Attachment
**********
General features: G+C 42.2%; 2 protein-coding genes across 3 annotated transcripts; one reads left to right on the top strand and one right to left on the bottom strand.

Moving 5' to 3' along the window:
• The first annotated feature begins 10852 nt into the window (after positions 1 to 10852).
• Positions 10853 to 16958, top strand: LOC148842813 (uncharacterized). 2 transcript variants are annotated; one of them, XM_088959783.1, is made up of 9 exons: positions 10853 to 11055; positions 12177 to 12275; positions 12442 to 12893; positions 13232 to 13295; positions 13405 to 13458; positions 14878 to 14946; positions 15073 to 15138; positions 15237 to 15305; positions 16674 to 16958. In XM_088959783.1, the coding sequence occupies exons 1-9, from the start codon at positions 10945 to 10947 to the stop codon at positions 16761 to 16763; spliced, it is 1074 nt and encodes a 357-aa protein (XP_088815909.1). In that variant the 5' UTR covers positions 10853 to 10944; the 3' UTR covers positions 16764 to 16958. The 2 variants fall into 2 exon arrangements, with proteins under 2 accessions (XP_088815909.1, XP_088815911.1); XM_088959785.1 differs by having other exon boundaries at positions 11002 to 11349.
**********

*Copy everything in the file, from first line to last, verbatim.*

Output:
General features: G+C 42.2%; 2 protein-coding genes across 3 annotated transcripts; one reads left to right on the top strand and one right to left on the bottom strand.

Moving 5' to 3' along the window:
• The first annotated feature begins 10852 nt into the window (after positions 1 to 10852).
• Positions 10853 to 16958, top strand: LOC148842813 (uncharacterized). 2 transcript variants are annotated; one of them, XM_088959783.1, is made up of 9 exons: positions 10853 to 11055; positions 12177 to 12275; positions 12442 to 12893; positions 13232 to 13295; positions 13405 to 13458; positions 14878 to 14946; positions 15073 to 15138; positions 15237 to 15305; positions 16674 to 16958. In XM_088959783.1, the coding sequence occupies exons 1-9, from the start codon at positions 10945 to 10947 to the stop codon at positions 16761 to 16763; spliced, it is 1074 nt and encodes a 357-aa protein (XP_088815909.1). In that variant the 5' UTR covers positions 10853 to 10944; the 3' UTR covers positions 16764 to 16958. The 2 variants fall into 2 exon arrangements, with proteins under 2 accessions (XP_088815909.1, XP_088815911.1); XM_088959785.1 differs by having other exon boundaries at positions 11002 to 11349.